In terms of organic growth, our intelligence suggests that Ariba is actively attempting to build a channel partner, technology partner and BPO ecosystem. On the BPO front, Spend Matters believes these efforts are genuine, and we are aware of numerous potential partners that Ariba has approached in recent quarters. Still, Ariba will have an uphill battle when it comes to unseating Emptoris at BPO providers such as Accenture and IBM from a sourcing standpoint, and it's likely that both large and boutique BPOs alike will need to remain more neutral and accommodating in the P2P area given unique customer requirements in each engagement. BPOs have overwhelmingly gone down a best-of-breed approach in the spend analysis area to date, and Ariba has not captured a material portion of this market to date (contract management, supplier information management and supplier performance management don't have material traction within many BPOs at the moment from a technology enablement perspective).
Commercially, Ariba continues to price itself at all ends of the market depending on how competitive it believes a particular deal to be. This goes for both the up and downstream areas. Spend Matters recommends that all potential Ariba customers make it known early in the sales process that they plan to introduce competition into the process, and for Ariba to put forth its best pricing early on. This situation might help Ariba as well, considering that if many organizations knew the floor of what Ariba charges in certain cases today, then they would be less inclined to consider alternative solution options, even if they presented a better fit than Ariba's specific capabilities given even unique customer requirements. From a price guidance perspective, organizations should be aware that it is possible to obtain the entire Ariba SaaS suite, depending on a variety of factors including competition and the size of the organization, for materially less than what they might believe (it's our experience that if Ariba wants a deal, they will not be underbid). However, companies should factor in supplier network fees into the price equation in the downstream area as well.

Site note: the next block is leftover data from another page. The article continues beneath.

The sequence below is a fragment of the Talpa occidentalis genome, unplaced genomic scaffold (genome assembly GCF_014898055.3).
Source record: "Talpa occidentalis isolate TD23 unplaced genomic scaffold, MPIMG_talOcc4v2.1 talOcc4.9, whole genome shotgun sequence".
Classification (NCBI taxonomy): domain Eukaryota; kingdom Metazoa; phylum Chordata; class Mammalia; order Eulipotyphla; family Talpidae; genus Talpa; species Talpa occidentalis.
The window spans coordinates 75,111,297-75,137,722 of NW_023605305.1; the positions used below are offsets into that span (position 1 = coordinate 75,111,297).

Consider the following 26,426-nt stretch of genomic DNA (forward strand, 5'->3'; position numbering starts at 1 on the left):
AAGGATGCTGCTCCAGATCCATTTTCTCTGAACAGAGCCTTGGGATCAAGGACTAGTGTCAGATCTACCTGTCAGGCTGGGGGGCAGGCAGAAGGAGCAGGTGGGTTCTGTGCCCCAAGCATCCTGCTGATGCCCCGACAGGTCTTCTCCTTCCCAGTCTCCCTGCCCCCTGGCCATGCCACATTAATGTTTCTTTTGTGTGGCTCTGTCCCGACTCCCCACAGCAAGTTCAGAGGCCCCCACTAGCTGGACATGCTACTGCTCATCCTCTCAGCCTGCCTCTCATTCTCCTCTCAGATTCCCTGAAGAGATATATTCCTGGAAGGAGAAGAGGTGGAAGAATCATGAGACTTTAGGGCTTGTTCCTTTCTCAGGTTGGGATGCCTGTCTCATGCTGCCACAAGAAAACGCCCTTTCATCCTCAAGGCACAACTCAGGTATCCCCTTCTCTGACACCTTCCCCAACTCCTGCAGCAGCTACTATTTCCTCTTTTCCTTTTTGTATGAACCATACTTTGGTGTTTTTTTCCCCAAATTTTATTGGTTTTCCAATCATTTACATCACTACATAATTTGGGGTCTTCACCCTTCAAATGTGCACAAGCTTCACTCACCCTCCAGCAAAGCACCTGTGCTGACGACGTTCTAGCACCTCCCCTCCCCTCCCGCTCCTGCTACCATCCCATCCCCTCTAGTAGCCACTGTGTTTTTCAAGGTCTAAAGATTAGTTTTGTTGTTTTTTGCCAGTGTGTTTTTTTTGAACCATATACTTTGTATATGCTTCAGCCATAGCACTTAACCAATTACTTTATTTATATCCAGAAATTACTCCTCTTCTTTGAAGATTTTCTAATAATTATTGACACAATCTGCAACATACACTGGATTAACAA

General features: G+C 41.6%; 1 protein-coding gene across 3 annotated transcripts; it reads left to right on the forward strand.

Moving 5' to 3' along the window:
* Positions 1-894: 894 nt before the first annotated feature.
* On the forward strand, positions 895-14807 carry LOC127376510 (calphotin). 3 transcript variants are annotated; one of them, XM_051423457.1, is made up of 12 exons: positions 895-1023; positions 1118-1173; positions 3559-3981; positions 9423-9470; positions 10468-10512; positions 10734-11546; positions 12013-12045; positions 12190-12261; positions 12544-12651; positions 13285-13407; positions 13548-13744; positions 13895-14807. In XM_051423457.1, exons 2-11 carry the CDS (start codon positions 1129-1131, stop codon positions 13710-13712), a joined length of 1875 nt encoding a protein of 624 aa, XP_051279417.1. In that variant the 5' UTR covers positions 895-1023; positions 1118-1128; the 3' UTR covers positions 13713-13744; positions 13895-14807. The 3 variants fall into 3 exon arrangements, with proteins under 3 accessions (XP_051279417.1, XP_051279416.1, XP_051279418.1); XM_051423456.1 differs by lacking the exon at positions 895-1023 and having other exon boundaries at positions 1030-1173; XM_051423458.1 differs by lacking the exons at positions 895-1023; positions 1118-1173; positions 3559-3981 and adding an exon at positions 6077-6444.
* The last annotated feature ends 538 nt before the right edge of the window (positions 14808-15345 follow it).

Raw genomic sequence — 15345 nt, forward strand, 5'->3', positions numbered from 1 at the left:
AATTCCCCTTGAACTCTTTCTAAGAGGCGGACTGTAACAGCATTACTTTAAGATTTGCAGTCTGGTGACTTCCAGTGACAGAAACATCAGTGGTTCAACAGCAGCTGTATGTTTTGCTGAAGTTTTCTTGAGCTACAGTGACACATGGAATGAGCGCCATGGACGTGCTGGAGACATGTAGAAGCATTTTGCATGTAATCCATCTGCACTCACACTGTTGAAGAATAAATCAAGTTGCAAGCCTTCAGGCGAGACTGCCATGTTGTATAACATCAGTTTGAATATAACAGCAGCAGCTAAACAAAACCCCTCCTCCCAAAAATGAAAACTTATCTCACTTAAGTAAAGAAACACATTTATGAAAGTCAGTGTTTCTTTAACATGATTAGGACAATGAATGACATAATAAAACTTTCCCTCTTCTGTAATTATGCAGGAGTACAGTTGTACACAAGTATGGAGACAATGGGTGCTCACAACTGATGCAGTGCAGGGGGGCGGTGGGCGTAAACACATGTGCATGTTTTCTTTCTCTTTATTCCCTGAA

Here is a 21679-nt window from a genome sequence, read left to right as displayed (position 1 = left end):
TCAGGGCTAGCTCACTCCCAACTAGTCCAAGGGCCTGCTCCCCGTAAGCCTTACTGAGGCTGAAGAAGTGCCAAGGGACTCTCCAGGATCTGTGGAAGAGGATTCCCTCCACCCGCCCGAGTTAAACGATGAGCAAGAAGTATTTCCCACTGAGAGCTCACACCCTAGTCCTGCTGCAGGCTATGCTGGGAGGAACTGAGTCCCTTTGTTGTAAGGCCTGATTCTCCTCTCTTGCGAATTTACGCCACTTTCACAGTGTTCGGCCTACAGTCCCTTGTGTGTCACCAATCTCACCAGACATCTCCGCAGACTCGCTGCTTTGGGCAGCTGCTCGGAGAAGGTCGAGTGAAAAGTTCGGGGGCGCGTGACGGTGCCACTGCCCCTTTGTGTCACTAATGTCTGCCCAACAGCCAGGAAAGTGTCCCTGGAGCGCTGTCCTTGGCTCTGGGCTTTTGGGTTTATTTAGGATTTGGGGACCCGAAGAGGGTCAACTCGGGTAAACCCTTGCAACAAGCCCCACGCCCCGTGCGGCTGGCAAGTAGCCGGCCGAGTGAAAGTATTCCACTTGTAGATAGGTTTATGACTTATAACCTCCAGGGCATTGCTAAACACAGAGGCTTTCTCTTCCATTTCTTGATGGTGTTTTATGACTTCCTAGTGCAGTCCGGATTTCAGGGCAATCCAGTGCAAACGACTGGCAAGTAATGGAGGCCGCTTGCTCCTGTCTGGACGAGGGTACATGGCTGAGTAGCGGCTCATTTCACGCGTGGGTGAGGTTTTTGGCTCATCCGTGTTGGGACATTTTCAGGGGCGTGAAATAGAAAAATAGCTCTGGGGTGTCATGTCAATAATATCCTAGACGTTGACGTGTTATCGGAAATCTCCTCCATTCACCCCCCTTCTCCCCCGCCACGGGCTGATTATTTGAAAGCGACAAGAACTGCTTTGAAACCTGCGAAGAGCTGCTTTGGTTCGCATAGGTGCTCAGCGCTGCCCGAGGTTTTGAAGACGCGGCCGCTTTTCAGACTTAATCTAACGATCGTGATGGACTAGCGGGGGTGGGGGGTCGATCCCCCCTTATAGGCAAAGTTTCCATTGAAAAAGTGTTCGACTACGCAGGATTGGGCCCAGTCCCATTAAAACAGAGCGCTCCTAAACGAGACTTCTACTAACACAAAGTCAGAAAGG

- Jason Busch